‘Avatar: The Way of Water’ review: In this gorgeous looking sequel, James Cameron has a way with water

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“Avatar: The Way of Water” succeeds in one big way above all. It looks and moves and surrounds the way James Cameron wanted his underwater disappointment “The Abyss” to look, once upon a time in 1989.

As with most Cameron blockbusters, “The Way of Water” has a way of pulling you in, surrounding you with gorgeous, violent chaos and finishing with a quick rinse to get the remnants of its teeny-tiny plot out of your eyes by the final credits. In 3D, I enjoyed a lot of the first “Avatar.” In the new, swanky, upgraded 3D, in support of breakthrough motion capture underwater footage, I enjoyed “The Way of Water,” too, though it’s more of a technological win than what my old eyes might consider a cinematic or narrative one. I’m frankly still wrestling with the distinction there.

There’s a reason the first “Avatar,” 13 years ago, had some trouble sticking in the memory of millions of moviegoers who nonetheless felt they got their admission price’s worth because, as Cassius Clay says in “One Night in Miami,” it was just so pretty. Its protagonist, Jake Sully, who joined the Na’vi against Col. Quaritch’s genocidal security forces sent from Earth, was protagonist enough. Barely.

The point of “Avatar,” with its flying sequences especially, was to put the audience in the role of the main character. Same again this time, in a screenplay by Cameron, Rick Jaffa and Amanda Silver.

It’s 10 years later. Sully (Sam Worthington), now blue and 10 feet tall, is full-on Na’vi with a family including his mate Neytiri (Zoe Saldaña) and three kids. Sigourney Weaver, whose character died in the first “Avatar,” returns in the role of the adopted teenage daughter, Kiri. Death is just a pause for a change of clothes in this universe.

Stephen Lang’s Col. Quaritch may have died in the first one, too, but his evil memories have been inserted (ouch!) into a security team “recombinant.” Now, his undercover team of fake Na’vis are out to avenge the insurgency spearheaded by Quaritch’s old nemesis, Jake.

“The Way of Water” is pretty simple: humans and recombinants return, kill and burn, pursue Jake and family all the way to their new digs among the reef people known as the Metkayina. There are ordinary humans in the movie, too, played by, among others, Brendan Cowell and Jemaine Clement as seafaring hunters aiding and abetting the bad guys. Every time they populate the screen, with or without the Na’vi creations, it’s sort of a letdown. They’re just so pale and lame by comparison.

Cameron fills three hours of screen time, with another 10 minutes or so for credits, with what feels like a single, extended, not-quite-”real,” not really animated but impressively sustained feat of visual gratification, if you don’t mind the cruelty-to-undersea-creatures parts. Reading the accounts of how Kate Winslet (who plays one of the reef folk) held her breath for seven minutes during a deep dive performance-capture sequence provokes two conflicting thoughts in the viewer. One: That’s a long time. Two: Did she need to?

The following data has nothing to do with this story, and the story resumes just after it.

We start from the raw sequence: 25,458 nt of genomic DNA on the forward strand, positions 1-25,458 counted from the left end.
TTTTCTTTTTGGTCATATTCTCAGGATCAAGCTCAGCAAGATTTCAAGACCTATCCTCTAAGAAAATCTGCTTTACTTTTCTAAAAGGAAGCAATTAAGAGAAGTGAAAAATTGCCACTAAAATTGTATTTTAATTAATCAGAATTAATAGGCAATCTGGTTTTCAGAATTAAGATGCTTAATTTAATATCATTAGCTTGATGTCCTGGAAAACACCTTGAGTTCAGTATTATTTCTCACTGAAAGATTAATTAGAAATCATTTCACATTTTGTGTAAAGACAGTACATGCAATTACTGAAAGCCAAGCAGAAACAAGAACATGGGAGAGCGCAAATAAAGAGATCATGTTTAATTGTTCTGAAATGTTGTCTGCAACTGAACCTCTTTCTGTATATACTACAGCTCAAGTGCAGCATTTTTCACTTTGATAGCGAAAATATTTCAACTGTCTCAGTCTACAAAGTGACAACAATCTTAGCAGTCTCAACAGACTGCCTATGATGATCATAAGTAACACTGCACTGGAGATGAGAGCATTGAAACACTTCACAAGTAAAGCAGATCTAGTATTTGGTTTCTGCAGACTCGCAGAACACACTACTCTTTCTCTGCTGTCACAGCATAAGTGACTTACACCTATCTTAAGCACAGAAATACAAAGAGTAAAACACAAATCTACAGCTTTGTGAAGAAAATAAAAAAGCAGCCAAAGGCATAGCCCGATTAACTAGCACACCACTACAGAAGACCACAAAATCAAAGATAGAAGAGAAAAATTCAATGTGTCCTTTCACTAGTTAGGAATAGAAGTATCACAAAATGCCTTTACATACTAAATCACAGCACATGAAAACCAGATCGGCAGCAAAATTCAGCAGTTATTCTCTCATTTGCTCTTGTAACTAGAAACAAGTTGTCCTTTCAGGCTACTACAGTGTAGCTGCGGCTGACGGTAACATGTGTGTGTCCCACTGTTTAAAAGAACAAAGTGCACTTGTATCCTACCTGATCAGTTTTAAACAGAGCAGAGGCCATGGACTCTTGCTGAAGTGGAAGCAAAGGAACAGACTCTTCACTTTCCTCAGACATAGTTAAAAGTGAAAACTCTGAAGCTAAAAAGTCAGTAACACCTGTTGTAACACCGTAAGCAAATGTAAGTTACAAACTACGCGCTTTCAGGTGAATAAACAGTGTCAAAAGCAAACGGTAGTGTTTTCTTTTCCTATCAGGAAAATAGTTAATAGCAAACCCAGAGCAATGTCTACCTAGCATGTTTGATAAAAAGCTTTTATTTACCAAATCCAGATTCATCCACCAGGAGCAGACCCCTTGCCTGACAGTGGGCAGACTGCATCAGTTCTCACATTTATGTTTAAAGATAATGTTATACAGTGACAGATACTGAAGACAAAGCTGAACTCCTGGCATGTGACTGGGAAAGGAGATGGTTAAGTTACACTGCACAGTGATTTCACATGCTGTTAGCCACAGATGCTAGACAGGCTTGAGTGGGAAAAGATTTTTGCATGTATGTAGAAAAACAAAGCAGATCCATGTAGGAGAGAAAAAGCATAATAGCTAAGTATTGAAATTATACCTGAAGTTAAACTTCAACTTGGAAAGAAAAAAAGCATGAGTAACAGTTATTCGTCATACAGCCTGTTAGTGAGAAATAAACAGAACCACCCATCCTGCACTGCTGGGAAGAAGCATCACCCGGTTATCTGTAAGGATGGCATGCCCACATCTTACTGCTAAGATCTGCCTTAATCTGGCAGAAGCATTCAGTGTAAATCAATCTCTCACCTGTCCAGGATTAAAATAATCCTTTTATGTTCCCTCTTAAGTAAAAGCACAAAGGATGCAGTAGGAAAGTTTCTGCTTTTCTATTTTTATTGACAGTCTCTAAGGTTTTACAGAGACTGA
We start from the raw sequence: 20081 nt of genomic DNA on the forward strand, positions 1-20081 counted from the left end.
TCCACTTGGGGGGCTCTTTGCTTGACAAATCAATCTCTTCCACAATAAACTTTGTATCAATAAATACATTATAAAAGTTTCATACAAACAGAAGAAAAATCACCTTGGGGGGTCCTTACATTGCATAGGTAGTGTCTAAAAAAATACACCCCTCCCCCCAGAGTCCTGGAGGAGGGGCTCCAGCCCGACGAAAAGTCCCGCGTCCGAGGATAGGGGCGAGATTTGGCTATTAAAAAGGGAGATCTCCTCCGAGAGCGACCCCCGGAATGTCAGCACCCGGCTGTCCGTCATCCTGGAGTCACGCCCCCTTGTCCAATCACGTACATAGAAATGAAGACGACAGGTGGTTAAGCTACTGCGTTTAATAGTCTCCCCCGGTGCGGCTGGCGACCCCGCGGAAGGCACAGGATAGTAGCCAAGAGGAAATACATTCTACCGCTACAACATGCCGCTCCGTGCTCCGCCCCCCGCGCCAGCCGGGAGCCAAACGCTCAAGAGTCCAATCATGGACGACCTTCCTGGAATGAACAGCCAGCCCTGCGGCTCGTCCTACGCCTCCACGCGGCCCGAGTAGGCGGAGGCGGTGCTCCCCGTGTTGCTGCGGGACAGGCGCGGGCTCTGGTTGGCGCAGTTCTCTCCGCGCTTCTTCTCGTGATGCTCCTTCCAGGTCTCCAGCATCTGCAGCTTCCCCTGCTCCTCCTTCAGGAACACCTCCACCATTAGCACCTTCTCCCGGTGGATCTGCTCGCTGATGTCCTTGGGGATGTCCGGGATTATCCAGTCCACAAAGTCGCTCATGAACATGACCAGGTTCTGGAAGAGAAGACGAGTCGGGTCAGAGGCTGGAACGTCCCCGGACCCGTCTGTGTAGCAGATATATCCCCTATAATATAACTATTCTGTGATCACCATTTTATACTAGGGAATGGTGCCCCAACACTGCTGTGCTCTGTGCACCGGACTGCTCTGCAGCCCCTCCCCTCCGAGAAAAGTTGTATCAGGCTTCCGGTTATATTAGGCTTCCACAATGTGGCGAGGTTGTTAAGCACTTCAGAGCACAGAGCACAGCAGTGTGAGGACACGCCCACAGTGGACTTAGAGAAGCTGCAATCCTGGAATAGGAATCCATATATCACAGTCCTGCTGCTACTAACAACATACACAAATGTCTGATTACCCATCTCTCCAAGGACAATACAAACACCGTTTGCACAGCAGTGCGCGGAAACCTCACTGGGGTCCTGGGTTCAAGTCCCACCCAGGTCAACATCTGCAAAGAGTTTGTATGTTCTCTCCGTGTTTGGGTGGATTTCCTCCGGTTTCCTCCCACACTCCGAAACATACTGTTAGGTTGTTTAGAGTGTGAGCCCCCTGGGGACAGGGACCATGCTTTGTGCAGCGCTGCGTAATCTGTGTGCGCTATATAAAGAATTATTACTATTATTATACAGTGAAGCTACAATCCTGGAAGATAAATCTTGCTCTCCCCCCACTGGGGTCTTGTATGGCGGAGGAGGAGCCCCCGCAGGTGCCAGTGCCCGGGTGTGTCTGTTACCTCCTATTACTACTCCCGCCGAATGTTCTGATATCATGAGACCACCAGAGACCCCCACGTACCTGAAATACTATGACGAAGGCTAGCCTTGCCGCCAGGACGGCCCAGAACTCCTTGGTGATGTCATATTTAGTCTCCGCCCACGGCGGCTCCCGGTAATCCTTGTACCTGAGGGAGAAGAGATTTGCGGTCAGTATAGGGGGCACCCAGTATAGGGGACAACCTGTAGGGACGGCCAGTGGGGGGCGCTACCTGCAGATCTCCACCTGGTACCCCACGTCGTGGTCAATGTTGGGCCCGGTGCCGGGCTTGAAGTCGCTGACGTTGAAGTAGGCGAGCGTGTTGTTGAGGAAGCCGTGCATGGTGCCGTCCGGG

By Cameron’s standards, yes, of course she needed to. It’s all part of the fantastically pricey illusion of fluid movement, below and above water. There are moments in “The Way of Water” when the ultra-smooth 48-frames-per-second technology switches back to a modified version of the customary 24 frames per second. Few will notice, because for all that is merely adequate in “The Way of Water,” Cameron has basically done it again. He has given you the latest in visual effects persuasive enough to slide you right along.

The movie ends with, no kidding, a string of action climaxes within a single, hourlong climax. It combines ship-sinking (”Titanic”!) lots of gun violence (the whole movie’s into it, big-time) and copious Na’vi child endangerment. During this final third, I started to wonder if “The Way of Water” had any plans to end anything at all, ever. And yet it works; the time spent watching it just sort of drifts and floats by, pleasantly, even with all the bloodshed and carnage and cliffhangers.

Moral: There really was something to what Sully, in the first “Avatar,” referred to as “tree-hugger crap” about treating your natural world with care. Cameron’s plenty sincere on that score. More to the point of the movie’s relative success? This time, in “The Way of Water,” James Cameron really does have a way with water.



3 stars (out of 4)

Rating: PG-13 (for sequences of strong violence and intense action, partial nudity and some strong language)

Running time: 3:10

How to watch: In theaters Friday